Takata has yet to find 'root cause' of air bag ruptures: executive

Wed Dec 3, 2014 4:44pm EST
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By Patrick Rucker and Ben Klayman

WASHINGTON/DETROIT (Reuters) - Japanese auto parts supplier Takata Corp on Wednesday acknowledged that it still does not understand what is causing air bag explosions that have hurtled metal shards into vehicles but insisted that calls for a broader recall to remedy the problem were misguided.

Takata is under pressure from U.S. lawmakers and safety regulators to expand to all 50 states a recall of driver-side air bags, but the company has said data does not support such a move and it could divert replacement parts from the most-needed areas.

So far, Takata and automakers have focused attention on regions with high humidity believed to make aging air bag propellants more volatile.

“Congressman, we don’t identify the root cause yet," Hiroshi Shimizu, a Takata safety executive who gave his testimony with help from an interpreter told Representative John Sarbanes. "But we are of the strong opinion that (there) is a factor contributing to this defect: which is high humidity, temperature and the life of the product.”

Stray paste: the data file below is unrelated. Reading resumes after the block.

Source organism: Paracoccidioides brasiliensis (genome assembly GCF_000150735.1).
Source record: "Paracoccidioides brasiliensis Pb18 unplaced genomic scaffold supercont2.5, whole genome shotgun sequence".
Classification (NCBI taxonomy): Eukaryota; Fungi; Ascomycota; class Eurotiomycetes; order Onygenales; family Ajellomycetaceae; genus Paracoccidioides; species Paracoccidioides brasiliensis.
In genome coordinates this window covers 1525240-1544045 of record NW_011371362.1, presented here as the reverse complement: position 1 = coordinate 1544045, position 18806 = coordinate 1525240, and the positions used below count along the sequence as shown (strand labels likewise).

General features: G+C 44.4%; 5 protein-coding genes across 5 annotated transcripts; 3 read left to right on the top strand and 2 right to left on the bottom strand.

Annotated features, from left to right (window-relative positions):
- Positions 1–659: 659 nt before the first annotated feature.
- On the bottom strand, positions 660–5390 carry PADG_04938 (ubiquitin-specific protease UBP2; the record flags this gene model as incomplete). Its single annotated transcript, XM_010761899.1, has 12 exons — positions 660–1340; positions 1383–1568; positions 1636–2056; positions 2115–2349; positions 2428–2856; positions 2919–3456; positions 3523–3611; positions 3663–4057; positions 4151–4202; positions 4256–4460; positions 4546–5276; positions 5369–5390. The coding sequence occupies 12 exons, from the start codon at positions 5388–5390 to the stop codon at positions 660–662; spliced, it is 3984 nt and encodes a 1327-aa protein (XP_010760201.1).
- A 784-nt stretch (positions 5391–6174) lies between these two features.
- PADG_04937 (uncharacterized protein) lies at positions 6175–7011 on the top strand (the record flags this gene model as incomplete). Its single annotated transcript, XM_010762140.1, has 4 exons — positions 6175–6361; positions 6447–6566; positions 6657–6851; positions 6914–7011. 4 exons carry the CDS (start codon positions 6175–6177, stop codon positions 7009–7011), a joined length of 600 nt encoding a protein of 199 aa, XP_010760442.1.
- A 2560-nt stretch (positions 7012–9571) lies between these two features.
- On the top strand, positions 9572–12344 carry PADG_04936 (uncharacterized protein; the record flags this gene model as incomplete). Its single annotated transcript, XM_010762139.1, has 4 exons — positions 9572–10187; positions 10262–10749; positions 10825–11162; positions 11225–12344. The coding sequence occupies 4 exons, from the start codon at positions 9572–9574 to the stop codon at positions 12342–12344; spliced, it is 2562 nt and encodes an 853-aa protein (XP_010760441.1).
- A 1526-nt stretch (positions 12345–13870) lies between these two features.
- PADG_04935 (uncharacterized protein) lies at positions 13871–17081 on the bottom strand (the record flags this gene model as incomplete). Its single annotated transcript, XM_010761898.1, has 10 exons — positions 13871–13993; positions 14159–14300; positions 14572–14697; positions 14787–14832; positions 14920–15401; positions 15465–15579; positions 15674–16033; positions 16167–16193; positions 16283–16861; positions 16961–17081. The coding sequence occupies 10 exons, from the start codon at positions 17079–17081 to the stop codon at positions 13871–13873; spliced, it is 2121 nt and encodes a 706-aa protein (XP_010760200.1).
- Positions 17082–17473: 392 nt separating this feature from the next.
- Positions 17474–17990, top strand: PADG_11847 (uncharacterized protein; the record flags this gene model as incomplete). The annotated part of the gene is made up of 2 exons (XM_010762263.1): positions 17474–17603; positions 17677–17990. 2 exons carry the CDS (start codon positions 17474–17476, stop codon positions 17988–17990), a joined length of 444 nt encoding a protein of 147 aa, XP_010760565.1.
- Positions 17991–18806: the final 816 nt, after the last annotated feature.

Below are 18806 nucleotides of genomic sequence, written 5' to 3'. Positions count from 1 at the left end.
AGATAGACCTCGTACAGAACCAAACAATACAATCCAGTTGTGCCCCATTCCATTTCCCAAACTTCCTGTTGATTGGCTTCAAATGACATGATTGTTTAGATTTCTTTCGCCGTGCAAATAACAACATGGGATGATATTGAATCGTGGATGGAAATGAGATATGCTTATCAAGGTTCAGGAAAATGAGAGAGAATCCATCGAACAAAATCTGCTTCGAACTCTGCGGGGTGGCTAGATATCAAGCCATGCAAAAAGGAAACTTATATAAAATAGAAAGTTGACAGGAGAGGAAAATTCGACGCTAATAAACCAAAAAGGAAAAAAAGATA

The exchange came at a House Energy and Commerce subcommittee hearing on the Takata air bag problems which took place a day after Takata told the National Highway Traffic Safety Administration that current data does not support the need for such an expanded recall.

Still the stance of Takata, which is at the center of a global safety scandal that has involved the recall of more than 16 million cars worldwide and been linked to at least five fatalities, may be increasingly at odds with its customers.

A Honda Motor Co executive said on Wednesday that the automaker will expand the driver-side air bag recall to a national campaign, but added priority for the replacement parts should still be given to regions with higher humidity.


Rep. Lee Terry (R-NE) (L), the chair of the U.S. House Energy and Commerce Subcommittee hearing on "Takata Airbag Ruptures and Recalls", escorts Hiroshi Shimizu (R), Takata Senior Vice President for global quality assurance, in Washington December 3, 2014.   REUTERS/Gary Cameron